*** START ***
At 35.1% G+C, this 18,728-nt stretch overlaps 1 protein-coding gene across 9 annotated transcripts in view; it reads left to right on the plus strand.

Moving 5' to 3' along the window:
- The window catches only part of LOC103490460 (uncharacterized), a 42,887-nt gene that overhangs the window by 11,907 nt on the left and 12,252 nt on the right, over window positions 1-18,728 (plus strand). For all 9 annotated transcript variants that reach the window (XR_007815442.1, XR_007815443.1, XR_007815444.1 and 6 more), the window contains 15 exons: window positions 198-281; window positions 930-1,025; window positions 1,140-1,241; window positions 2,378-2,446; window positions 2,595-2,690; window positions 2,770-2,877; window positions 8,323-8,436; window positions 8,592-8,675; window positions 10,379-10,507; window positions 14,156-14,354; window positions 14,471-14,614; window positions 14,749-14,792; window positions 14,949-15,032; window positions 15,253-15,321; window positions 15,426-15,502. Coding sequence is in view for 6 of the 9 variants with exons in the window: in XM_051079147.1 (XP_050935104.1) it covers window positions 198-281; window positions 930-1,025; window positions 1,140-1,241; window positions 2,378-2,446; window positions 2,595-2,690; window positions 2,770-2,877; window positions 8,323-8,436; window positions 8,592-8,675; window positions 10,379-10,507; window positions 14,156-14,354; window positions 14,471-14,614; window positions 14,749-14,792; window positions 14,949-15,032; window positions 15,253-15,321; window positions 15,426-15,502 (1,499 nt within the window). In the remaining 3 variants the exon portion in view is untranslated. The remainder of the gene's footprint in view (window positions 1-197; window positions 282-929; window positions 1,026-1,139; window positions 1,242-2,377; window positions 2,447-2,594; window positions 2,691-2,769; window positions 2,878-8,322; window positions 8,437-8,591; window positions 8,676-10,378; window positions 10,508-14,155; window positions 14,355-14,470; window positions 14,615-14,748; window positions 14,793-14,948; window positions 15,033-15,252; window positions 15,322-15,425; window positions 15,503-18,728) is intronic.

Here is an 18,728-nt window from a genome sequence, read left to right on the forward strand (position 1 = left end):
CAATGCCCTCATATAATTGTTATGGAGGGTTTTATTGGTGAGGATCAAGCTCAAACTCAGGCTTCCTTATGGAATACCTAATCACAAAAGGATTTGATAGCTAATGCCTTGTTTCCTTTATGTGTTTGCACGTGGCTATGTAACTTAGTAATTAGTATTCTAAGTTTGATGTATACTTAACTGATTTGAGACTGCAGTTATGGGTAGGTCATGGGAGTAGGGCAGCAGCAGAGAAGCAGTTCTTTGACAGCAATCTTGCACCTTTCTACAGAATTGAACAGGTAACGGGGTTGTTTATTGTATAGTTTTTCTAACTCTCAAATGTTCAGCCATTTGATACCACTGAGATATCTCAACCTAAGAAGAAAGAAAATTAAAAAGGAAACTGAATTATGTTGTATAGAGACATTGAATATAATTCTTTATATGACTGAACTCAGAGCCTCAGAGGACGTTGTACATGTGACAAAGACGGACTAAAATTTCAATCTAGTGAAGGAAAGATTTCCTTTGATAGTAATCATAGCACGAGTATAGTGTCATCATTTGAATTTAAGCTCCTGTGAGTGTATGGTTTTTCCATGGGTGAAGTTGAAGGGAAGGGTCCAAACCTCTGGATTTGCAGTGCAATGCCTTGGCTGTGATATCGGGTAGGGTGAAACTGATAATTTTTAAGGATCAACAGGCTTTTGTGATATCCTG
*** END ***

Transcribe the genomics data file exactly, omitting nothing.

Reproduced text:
At 35.1% G+C, this 18,728-nt stretch overlaps 1 protein-coding gene across 9 annotated transcripts in view; it reads left to right on the plus strand.

Moving 5' to 3' along the window:
- The window catches only part of LOC103490460 (uncharacterized), a 42,887-nt gene that overhangs the window by 11,907 nt on the left and 12,252 nt on the right, over window positions 1-18,728 (plus strand). For all 9 annotated transcript variants that reach the window (XR_007815442.1, XR_007815443.1, XR_007815444.1 and 6 more), the window contains 15 exons: window positions 198-281; window positions 930-1,025; window positions 1,140-1,241; window positions 2,378-2,446; window positions 2,595-2,690; window positions 2,770-2,877; window positions 8,323-8,436; window positions 8,592-8,675; window positions 10,379-10,507; window positions 14,156-14,354; window positions 14,471-14,614; window positions 14,749-14,792; window positions 14,949-15,032; window positions 15,253-15,321; window positions 15,426-15,502. Coding sequence is in view for 6 of the 9 variants with exons in the window: in XM_051079147.1 (XP_050935104.1) it covers window positions 198-281; window positions 930-1,025; window positions 1,140-1,241; window positions 2,378-2,446; window positions 2,595-2,690; window positions 2,770-2,877; window positions 8,323-8,436; window positions 8,592-8,675; window positions 10,379-10,507; window positions 14,156-14,354; window positions 14,471-14,614; window positions 14,749-14,792; window positions 14,949-15,032; window positions 15,253-15,321; window positions 15,426-15,502 (1,499 nt within the window). In the remaining 3 variants the exon portion in view is untranslated. The remainder of the gene's footprint in view (window positions 1-197; window positions 282-929; window positions 1,026-1,139; window positions 1,242-2,377; window positions 2,447-2,594; window positions 2,691-2,769; window positions 2,878-8,322; window positions 8,437-8,591; window positions 8,676-10,378; window positions 10,508-14,155; window positions 14,355-14,470; window positions 14,615-14,748; window positions 14,793-14,948; window positions 15,033-15,252; window positions 15,322-15,425; window positions 15,503-18,728) is intronic.

Here is an 18,728-nt window from a genome sequence, read left to right on the forward strand (position 1 = left end):
CAATGCCCTCATATAATTGTTATGGAGGGTTTTATTGGTGAGGATCAAGCTCAAACTCAGGCTTCCTTATGGAATACCTAATCACAAAAGGATTTGATAGCTAATGCCTTGTTTCCTTTATGTGTTTGCACGTGGCTATGTAACTTAGTAATTAGTATTCTAAGTTTGATGTATACTTAACTGATTTGAGACTGCAGTTATGGGTAGGTCATGGGAGTAGGGCAGCAGCAGAGAAGCAGTTCTTTGACAGCAATCTTGCACCTTTCTACAGAATTGAACAGGTAACGGGGTTGTTTATTGTATAGTTTTTCTAACTCTCAAATGTTCAGCCATTTGATACCACTGAGATATCTCAACCTAAGAAGAAAGAAAATTAAAAAGGAAACTGAATTATGTTGTATAGAGACATTGAATATAATTCTTTATATGACTGAACTCAGAGCCTCAGAGGACGTTGTACATGTGACAAAGACGGACTAAAATTTCAATCTAGTGAAGGAAAGATTTCCTTTGATAGTAATCATAGCACGAGTATAGTGTCATCATTTGAATTTAAGCTCCTGTGAGTGTATGGTTTTTCCATGGGTGAAGTTGAAGGGAAGGGTCCAAACCTCTGGATTTGCAGTGCAATGCCTTGGCTGTGATATCGGGTAGGGTGAAACTGATAATTTTTAAGGATCAACAGGCTTTTGTGATATCCTG